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Making Web Log Updater in AppleScript Studio

By: Jesse Shanks

In what I have to think is a first, this weblog is updated using an AppleScript Studio project. I have used bookmarklets with Javascript and AppleScripts to handle this type of updating before and had good facility. But, with the release of AppleScript Studio, I decided that making an application that does the work of keeping the site up would be handy to have running in my dock, especially for the times when I am not posting from a web page. Plus, it is always so much easier to learn when actually doing something that is needed than doing endless tutorials.

I have done some experimenting in the past with the "Dialog Director" scripting addition and "Dialog Studio" from I have eagerly anticipated the release of AppleScript Studio to allow for more expanded scripting options. My first experiences with AppleScript Studio showed me something quickly that I later read on the Studio mailing list: Nicholas Riley said, "An issue with much of AppleScript Studio is that if you don't know what's going on with Cocoa, and want to do something complex, you can often get very confused, very quickly. I hope the documentation improves, so that AppleScript Studio can be accessible to a wider audience."

I have been working my way through Learning Cocoa from O'Reilly Books. I have also gotten much good instruction from the series by Mike Bream on O'Reilly Network. But, being severely handicapped by a lack of programming experience, I have not yet made the complete linkage between what I have learned in making AppleScripts over the years with what I am not learning in writing Cocoa applications. There is no doubt that making powerful applications is remarkably easy in Cocoa. In fact, it can really blow you away to put together a Simple Text Editor, as in one of Bream's tutorials, in an evening that really is almost as useful as the one that comes with the system!

I have to put in a complaint about the tutorial that Apple provided involving the Watson application. It is designed to interact with Mail and I just don't use Mail. It would seem that one of the other examples (or several) would have been better to provide a blow by blow account of making. But, there are many decent tutorials out there that provide crucial clues and there is also the excellent people who patiently answer question after question about complicated technologies on the mailing lists.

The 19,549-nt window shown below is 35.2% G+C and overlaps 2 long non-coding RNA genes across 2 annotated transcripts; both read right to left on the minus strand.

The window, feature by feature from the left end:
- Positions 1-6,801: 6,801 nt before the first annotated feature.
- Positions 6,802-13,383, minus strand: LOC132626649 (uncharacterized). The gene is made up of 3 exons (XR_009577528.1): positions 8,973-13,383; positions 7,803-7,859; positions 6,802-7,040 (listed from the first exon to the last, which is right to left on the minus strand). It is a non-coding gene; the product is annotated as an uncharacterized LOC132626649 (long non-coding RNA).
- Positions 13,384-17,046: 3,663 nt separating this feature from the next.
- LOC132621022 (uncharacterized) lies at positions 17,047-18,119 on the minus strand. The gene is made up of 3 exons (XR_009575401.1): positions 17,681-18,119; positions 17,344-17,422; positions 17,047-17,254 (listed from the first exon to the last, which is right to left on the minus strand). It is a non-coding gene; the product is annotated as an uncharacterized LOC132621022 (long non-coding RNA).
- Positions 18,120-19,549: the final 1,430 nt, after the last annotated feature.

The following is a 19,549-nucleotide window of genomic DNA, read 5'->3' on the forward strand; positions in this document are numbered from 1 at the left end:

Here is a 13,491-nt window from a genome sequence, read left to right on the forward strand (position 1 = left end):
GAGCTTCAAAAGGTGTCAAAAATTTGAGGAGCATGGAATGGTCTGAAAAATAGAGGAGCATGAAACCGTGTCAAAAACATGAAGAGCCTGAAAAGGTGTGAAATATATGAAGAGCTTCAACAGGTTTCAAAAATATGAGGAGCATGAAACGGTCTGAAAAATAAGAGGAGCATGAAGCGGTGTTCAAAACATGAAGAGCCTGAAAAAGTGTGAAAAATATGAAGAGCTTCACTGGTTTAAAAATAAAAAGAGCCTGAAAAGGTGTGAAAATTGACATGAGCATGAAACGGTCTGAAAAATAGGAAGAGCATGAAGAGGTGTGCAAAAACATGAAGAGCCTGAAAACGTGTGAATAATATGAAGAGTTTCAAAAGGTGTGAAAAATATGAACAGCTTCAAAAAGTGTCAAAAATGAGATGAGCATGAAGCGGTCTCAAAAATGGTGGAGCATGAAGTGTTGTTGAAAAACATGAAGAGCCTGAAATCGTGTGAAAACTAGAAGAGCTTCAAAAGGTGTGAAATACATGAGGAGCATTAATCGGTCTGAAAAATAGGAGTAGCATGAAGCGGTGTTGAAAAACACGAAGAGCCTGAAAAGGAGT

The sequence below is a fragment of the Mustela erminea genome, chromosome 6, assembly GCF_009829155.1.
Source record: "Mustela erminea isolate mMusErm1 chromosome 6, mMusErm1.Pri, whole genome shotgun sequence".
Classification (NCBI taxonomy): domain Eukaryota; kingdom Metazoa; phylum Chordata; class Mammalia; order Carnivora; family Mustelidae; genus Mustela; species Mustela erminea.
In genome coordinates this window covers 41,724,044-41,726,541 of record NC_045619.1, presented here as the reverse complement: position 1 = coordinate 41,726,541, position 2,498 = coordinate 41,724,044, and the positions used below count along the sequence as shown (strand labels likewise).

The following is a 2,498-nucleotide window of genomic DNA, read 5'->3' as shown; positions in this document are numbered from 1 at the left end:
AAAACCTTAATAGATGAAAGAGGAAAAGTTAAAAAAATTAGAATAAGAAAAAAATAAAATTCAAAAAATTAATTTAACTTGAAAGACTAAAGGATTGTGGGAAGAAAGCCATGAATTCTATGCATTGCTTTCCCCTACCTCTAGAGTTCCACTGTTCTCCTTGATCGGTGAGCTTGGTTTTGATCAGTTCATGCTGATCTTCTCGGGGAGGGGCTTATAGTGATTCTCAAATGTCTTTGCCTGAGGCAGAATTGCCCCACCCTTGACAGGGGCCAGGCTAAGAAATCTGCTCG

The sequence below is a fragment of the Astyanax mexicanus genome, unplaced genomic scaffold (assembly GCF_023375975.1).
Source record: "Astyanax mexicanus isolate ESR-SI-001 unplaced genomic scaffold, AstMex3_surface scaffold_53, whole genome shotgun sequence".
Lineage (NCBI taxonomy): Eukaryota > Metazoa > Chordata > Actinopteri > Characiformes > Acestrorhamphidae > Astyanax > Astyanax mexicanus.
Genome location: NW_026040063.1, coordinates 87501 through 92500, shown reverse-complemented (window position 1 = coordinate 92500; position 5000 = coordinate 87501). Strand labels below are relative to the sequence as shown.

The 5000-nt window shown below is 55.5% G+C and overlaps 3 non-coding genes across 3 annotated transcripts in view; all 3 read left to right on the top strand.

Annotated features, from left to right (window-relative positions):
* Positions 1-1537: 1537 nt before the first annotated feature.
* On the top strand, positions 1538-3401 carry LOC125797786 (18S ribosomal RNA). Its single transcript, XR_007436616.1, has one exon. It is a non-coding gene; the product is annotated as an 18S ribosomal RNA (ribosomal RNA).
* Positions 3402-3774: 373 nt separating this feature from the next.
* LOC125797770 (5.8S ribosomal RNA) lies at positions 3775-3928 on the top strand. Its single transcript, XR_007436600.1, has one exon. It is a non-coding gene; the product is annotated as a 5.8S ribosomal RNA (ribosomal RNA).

Beside the tutorials, I have also made several other attempts at Studio projects. I have one that is an RSS Reader that relies on the XML Tools AppleScript Scripting Addition from Late Night Software. It works quite well, although it definitely needs some work. It has the facility of downloading the newest feed to a folder into ~/Library/Preferences and the dynamically updates a button the article URL. The sites are hard-coded into a list, so one improvement will definitely be allowing for adding and deleting feeds. In the same vein, I made what I call my DVD Review Viewer. On another web site I work on,, I have been experimenting with converting the DVD Reviews that we do to XML. So, I adapted the RSS Reader to read the XML files that I create. It works quite well.

It seems that the easiest way for an AppleScripter to get going is to create the interface in Interface Builder and assign all the names in the AppleScript section of the Info Panel. Then select the appropriate handlers, which writes them into Project Builder. Then, in the script for the project, put existing Applescipt code into handlers. Then call those handlers from the handlers of the objects. Of course, this simplistic way will not always suffice, nor should it, but it is a way of looking at it.